The story of Lily Stearns illustrates how nature and culture combined to shape opportunities on the land. Her struggle to sink roots in Montana contextualizes the larger economic, social, and environmental challenges for those who envisioned taming the land—and themselves—in the face of larger climatic and geopolitical forces.

Stearns (née Lily Bell Murray, and legally divorced from her first husband, William Stearns, a month before she moved to Montana) arrived in the middle of this great rush to “free land,” recognizing that with a well-chosen site and some luck she might find stability just south of the 49th parallel. With six years of experience with her husband and four children on a Dominion Lands Grant in Saskatchewan, Canada, that ended abruptly in 1911, she had come to recognize what to look for, and hired Glasgow land locator Sidney Rundle to guide her to a good claim. 

The original exhibition contains a dynamic gallery for viewing this multi-page document.
The “See Rundle” three-color brochures celebrated the opportunities abounding on northeastern Montana’s shortgrass plains. The advertisement captures the quirky creativity of this land locator working to capture the attention and the cash of aspiring homesteaders—and the progression of clever inducements merits a closer look: “Come to Glasgow… And we will show you… What other settlers are doing…”

Rundle helped her identify a promising 160-acre parcel that beckoned fourteen miles (22.5 km) northwest of Glasgow, and Stearns filed her first homestead application on 6 December 1912. This land was suited to cultivating small grains and grazing, and prime for capitalizing upon the district’s natural advantages. Water and shelter were crucial in this region, and this quarter-section provided easy access to both: Loamy soils had been deposited by the river over the course of millennia; two springs bubbled within three-quarters of a mile; and the Milk River meandered less than a mile (1.6 km) to the south.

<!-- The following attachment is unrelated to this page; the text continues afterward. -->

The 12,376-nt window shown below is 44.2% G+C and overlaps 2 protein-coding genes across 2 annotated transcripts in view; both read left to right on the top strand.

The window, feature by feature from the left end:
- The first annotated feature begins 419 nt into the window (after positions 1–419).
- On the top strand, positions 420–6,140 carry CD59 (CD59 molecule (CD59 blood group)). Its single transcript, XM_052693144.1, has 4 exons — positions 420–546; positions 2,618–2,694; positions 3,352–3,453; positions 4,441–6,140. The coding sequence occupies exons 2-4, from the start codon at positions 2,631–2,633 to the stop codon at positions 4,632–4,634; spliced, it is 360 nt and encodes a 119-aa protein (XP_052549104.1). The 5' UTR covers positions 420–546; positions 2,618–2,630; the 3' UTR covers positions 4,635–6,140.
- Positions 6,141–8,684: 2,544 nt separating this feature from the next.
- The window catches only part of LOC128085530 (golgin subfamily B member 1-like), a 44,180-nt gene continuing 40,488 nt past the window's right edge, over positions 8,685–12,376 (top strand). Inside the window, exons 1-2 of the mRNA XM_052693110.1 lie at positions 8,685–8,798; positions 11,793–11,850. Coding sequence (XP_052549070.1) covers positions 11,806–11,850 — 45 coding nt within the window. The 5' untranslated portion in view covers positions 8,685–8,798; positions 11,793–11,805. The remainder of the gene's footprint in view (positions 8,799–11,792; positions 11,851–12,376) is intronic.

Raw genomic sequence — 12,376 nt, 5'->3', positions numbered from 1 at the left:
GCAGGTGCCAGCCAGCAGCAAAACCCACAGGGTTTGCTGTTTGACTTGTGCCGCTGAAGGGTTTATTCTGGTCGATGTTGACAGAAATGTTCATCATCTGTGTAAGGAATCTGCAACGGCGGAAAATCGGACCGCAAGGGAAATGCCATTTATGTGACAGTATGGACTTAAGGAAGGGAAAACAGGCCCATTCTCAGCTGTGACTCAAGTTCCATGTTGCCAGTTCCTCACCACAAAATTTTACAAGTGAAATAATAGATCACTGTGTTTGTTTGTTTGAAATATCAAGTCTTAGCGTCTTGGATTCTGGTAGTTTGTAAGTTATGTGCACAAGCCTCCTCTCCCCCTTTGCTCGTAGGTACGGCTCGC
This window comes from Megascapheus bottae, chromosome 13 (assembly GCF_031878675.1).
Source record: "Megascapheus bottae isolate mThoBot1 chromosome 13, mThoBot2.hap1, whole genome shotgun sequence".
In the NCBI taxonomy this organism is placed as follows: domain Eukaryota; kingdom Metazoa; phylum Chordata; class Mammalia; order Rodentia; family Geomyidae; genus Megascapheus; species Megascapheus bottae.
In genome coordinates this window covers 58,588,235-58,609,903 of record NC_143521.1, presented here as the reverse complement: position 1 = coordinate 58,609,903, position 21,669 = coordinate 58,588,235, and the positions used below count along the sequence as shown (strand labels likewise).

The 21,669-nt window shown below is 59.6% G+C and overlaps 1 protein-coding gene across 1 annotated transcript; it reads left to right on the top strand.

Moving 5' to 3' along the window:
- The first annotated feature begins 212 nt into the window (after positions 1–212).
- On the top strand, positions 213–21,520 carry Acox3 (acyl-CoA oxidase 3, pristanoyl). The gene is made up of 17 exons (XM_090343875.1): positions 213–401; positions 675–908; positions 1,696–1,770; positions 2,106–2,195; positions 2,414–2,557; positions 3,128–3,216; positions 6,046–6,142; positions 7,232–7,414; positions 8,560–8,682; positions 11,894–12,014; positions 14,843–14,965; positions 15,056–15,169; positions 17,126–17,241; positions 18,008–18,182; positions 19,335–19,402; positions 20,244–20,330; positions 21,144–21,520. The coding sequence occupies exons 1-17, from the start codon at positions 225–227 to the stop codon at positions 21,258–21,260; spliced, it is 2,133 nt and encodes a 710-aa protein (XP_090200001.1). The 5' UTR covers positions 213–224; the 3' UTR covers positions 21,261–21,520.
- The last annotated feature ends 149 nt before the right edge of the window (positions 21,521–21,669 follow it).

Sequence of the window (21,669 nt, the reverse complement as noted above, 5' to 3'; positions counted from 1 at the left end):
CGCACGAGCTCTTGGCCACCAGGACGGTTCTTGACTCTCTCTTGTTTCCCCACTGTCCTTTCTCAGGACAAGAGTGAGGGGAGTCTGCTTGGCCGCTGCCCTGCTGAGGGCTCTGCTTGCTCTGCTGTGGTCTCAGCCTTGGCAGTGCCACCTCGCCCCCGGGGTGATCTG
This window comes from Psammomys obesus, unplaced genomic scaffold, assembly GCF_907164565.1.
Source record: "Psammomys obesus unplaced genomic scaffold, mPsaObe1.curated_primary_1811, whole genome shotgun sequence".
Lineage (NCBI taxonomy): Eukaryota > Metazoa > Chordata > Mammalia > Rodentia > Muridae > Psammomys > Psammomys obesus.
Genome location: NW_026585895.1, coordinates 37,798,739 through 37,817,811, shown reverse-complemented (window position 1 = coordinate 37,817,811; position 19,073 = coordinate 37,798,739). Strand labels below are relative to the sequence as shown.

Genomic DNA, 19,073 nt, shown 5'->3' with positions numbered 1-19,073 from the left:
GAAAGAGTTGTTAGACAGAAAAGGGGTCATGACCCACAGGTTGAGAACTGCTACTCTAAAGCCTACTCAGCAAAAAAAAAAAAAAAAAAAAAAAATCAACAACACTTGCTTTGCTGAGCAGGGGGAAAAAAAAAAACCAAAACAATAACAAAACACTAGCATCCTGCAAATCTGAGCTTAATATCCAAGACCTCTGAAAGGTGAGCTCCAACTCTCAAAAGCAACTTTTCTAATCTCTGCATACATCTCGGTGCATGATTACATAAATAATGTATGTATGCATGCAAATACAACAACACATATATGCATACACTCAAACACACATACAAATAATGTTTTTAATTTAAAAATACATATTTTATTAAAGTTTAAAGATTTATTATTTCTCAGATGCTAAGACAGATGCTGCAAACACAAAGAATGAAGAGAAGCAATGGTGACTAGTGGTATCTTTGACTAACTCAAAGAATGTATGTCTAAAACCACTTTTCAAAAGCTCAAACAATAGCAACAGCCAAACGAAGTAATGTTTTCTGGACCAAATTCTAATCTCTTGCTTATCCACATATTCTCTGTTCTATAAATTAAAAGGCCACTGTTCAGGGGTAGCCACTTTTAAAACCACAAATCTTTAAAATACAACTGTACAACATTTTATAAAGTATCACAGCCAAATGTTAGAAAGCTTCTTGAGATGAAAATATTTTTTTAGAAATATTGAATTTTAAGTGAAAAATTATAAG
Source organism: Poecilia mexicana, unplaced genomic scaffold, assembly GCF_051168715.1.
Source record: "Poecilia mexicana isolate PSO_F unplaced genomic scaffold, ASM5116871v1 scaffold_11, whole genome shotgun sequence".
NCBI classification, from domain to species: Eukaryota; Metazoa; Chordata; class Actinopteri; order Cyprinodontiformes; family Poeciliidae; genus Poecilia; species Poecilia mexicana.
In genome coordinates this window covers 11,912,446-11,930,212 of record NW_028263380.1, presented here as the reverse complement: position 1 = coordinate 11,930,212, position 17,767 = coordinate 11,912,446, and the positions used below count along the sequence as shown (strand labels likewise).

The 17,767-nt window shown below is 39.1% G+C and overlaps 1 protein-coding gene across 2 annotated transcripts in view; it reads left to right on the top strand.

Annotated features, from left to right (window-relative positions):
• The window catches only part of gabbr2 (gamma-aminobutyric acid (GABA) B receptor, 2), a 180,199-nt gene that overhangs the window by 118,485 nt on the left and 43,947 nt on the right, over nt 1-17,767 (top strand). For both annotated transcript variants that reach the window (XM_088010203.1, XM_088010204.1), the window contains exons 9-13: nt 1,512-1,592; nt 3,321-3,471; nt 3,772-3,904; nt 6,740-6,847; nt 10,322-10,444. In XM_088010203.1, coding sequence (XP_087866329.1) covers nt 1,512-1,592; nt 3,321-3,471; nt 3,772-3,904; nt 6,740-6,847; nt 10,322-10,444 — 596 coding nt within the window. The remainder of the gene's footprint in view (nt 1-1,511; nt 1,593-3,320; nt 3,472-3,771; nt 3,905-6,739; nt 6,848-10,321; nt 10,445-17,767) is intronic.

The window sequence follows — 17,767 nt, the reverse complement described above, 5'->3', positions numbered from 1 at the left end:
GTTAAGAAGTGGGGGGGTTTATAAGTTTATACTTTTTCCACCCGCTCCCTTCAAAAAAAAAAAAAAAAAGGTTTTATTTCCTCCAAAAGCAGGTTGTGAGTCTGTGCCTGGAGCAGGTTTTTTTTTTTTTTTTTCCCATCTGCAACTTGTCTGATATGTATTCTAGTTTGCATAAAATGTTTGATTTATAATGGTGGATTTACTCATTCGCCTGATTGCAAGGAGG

The Milk River abuts Lily Stearns’s second claim, and its reliable flow of water is a central defining feature of the landscape near Glasgow. US explorers Merriweather Lewis and William Clark named the river in 1804, recording in their journals that the distinctive color of the water was noteworthy for its “peculiar whiteness, such as might be produced by a tablespoon of milk in a dish of tea.”

Stearns arrived in the middle of a period of generous rainfall and temperate weather, golden years when nodding fields of flax and wheat encouraged the ambitions of eager homesteaders. She embraced the potential embedded within these rolling terraces, explaining in a letter to her church’s newspaper: “I came here believing it was best for me and for my welfare.” There was tremendous promise resting in these rolling grasslands, and she envisioned that it would provide a stable home for her family: the fertile soils would support good crops, while the abundance of cottonwoods along the river would provide “plenty of timber for posts and fencing and fuel.”

The expansive spaces of northeastern Montana, where Stearns homesteaded in 1912, emerge as unmarked territory in this General Railway Map of the United States in 1918. The State of Montana is outlined in red in this map, and Lily’s homestead is marked with a dot.